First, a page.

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Introducing the ‘Doughssant’, Amherst doughnut shop's version of the Cronut

  • This June 3, 2013 photo shows chef Dominique Ansel making Cronuts,  a croissant-donut hybrid, at the Dominique Ansel Bakery in New York. Ansel makes only 200 to 250 Cronuts every morning and has been selling out within an hour. (AP Photo/Richard Drew)

    This June 3, 2013 photo shows chef Dominique Ansel making Cronuts, a croissant-donut hybrid, at the Dominique Ansel Bakery in New York. Ansel makes only 200 to 250 Cronuts every morning and has been selling out within an hour. (AP Photo/Richard Drew)

  • This June 3, 2013 photo shows chef Dominique Ansel making Cronuts,  a croissant-donut hybrid, at the Dominique Ansel Bakery in New York. Ansel makes only 200 to 250 Cronuts every morning and has been selling out within an hour. (AP Photo/Richard Drew)

Glazed Doughnut Shop recently launched its own version of the Cronut, the trademarked cross between a croissant and doughnut that has taken New York City by storm.

Keren Rhodes, who owns the Amherst shop with husband Nick, unveiled what is being called the doughssant to customers July 13 and for now will be limiting its availability to Saturdays and Sundays.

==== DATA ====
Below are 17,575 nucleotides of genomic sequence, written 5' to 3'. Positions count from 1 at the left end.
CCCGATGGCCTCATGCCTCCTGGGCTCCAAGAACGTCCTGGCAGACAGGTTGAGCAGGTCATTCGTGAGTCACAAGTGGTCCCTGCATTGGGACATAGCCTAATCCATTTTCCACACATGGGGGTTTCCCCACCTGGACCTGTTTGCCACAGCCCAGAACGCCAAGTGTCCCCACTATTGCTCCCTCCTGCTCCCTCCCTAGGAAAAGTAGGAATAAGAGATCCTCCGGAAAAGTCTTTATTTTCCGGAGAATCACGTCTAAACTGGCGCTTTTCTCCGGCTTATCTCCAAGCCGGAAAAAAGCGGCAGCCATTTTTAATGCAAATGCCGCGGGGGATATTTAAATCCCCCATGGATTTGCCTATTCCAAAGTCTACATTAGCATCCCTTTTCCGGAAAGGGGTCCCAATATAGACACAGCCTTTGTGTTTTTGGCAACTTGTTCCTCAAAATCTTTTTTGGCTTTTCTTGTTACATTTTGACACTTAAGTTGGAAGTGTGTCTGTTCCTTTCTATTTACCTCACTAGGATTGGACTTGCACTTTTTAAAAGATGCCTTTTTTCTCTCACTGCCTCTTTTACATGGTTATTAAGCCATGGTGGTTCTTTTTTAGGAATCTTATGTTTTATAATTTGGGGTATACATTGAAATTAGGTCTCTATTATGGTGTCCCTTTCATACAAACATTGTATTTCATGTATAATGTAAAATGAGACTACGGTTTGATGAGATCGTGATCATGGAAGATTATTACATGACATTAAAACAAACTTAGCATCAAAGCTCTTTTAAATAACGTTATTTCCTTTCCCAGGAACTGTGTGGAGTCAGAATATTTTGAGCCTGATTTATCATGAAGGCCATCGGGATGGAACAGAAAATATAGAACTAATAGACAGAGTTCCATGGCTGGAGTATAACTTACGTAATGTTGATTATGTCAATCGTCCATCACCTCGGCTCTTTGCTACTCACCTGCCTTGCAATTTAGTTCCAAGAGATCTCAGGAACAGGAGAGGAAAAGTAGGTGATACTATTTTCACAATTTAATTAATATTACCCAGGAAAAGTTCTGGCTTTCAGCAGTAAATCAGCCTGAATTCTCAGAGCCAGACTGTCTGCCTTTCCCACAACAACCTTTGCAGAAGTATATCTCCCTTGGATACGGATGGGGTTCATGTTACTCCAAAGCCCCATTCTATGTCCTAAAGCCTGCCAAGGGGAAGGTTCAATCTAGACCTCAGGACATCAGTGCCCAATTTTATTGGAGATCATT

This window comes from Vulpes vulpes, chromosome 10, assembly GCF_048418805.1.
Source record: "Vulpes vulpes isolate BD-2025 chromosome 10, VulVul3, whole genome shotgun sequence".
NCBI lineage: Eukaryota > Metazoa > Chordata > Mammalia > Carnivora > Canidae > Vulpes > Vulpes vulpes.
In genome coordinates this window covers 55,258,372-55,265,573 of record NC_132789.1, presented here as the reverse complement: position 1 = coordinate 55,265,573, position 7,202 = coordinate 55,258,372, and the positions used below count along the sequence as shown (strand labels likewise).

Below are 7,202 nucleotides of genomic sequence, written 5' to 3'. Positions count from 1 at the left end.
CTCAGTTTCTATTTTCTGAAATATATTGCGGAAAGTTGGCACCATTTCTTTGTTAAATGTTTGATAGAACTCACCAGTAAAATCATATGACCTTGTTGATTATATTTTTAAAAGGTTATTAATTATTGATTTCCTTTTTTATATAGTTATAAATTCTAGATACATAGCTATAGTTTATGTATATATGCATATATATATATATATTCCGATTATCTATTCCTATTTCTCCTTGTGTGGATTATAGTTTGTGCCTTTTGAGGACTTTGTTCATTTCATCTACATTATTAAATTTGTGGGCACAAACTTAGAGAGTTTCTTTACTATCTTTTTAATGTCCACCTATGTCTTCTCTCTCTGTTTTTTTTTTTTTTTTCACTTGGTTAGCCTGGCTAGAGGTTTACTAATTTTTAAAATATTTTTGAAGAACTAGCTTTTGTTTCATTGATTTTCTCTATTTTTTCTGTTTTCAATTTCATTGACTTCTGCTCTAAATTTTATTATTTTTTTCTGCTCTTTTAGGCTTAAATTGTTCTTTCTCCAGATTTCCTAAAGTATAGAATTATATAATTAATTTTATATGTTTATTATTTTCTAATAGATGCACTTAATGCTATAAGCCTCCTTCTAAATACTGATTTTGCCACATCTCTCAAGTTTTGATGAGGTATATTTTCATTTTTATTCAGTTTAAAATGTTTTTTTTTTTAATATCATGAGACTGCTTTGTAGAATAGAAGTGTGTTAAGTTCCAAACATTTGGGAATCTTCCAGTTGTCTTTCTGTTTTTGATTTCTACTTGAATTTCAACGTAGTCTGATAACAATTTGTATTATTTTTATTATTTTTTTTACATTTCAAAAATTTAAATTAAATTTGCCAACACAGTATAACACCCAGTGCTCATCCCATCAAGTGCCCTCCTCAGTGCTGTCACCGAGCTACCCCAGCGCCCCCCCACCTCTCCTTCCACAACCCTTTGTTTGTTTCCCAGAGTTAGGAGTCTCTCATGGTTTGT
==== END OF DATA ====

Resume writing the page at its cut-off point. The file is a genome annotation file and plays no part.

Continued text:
As a gourmet doughnut restaurant always looking for new items to add to the menu, Rhodes said she sought to capitalize on the appeal of the Cronut. The Rhodeses watched video clips and read descriptions of the pastry created by Dominique Ansel before attempting their version.

“Based on that, we think we came pretty darn close,” Rhodes said.

Never having made croissants, Rhodes estimates that they went through about 15 experimental batches, beginning with croissant packages out of the supermarket freezer case and then progressing to making their own croissant dough and determining how to fry it into a doughnut. Rhodes said they spent between three weeks and a month before finding the right recipe, which was based on information from an Australian who wrote an article about cracking the Cronut code.

She said as a “big dark pastry,” the doughssant is round like a doughnut, but taller and its inside is flaky like a croissant. She said even though it’s a fried product, she finds it less greasy, with an inside that is sweet and buttery.

Rhodes said her restaurant fits a growing trend to do gourmet pastries, as all the doughnuts have unique toppings and flavors. The Cronut, though, takes the products in an entirely different direction.

“What this pastry chef did was change the actual doughnut,” Rhodes said.

Two styles will be available at the Glazed Doughnut Shop, one rolled in sugar and the other infused with homemade chocolate ganache that oozes between the layers.

Rhodes said anyone who hasn’t tried a Cronut will find the doughssant unlike anything they have tasted. “It’s a different experience in your mouth,” Rhodes said,

A testament to its popularity came on the second day when they made three dozen doughssants that sold out in about two hours. Rhodes is encouraging customers to check the shop’s Facebook page for when they will be available.

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